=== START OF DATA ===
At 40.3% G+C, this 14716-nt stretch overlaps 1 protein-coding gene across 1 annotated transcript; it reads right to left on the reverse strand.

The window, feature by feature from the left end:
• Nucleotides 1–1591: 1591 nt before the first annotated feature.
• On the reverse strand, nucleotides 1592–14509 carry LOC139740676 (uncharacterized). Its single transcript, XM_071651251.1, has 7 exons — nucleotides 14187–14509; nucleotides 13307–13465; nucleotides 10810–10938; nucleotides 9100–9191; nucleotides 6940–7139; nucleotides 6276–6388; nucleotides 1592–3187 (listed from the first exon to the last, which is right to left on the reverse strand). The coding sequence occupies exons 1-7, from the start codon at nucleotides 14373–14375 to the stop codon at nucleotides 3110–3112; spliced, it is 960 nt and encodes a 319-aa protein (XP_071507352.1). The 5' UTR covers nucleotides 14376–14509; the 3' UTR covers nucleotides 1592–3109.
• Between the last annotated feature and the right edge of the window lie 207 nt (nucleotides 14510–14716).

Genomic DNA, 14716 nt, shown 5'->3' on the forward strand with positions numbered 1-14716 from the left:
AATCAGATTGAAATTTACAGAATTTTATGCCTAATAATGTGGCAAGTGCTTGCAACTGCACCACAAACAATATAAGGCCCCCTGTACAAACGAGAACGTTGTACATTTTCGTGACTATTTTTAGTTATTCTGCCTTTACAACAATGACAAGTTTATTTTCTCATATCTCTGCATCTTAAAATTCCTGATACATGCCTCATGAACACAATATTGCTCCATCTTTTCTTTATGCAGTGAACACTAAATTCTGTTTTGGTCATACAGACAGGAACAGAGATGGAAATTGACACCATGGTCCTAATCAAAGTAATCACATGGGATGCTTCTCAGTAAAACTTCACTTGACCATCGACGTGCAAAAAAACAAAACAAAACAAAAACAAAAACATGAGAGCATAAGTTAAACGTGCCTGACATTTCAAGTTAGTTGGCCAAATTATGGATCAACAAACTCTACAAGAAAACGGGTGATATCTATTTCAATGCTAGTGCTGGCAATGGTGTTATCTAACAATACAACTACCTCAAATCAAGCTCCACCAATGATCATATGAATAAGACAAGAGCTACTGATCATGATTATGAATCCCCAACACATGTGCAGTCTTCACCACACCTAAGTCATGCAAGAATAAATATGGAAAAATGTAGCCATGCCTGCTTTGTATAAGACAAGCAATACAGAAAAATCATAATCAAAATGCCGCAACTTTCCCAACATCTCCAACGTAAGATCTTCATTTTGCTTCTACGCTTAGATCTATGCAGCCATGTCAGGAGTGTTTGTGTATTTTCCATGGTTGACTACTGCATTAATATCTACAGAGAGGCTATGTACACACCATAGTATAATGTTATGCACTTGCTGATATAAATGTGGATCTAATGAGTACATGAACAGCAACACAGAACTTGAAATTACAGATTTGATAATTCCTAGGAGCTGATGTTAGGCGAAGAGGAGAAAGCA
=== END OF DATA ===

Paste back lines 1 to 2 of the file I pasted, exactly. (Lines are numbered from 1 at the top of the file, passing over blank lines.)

At 40.3% G+C, this 14716-nt stretch overlaps 1 protein-coding gene across 1 annotated transcript; it reads right to left on the reverse strand.

The window, feature by feature from the left end: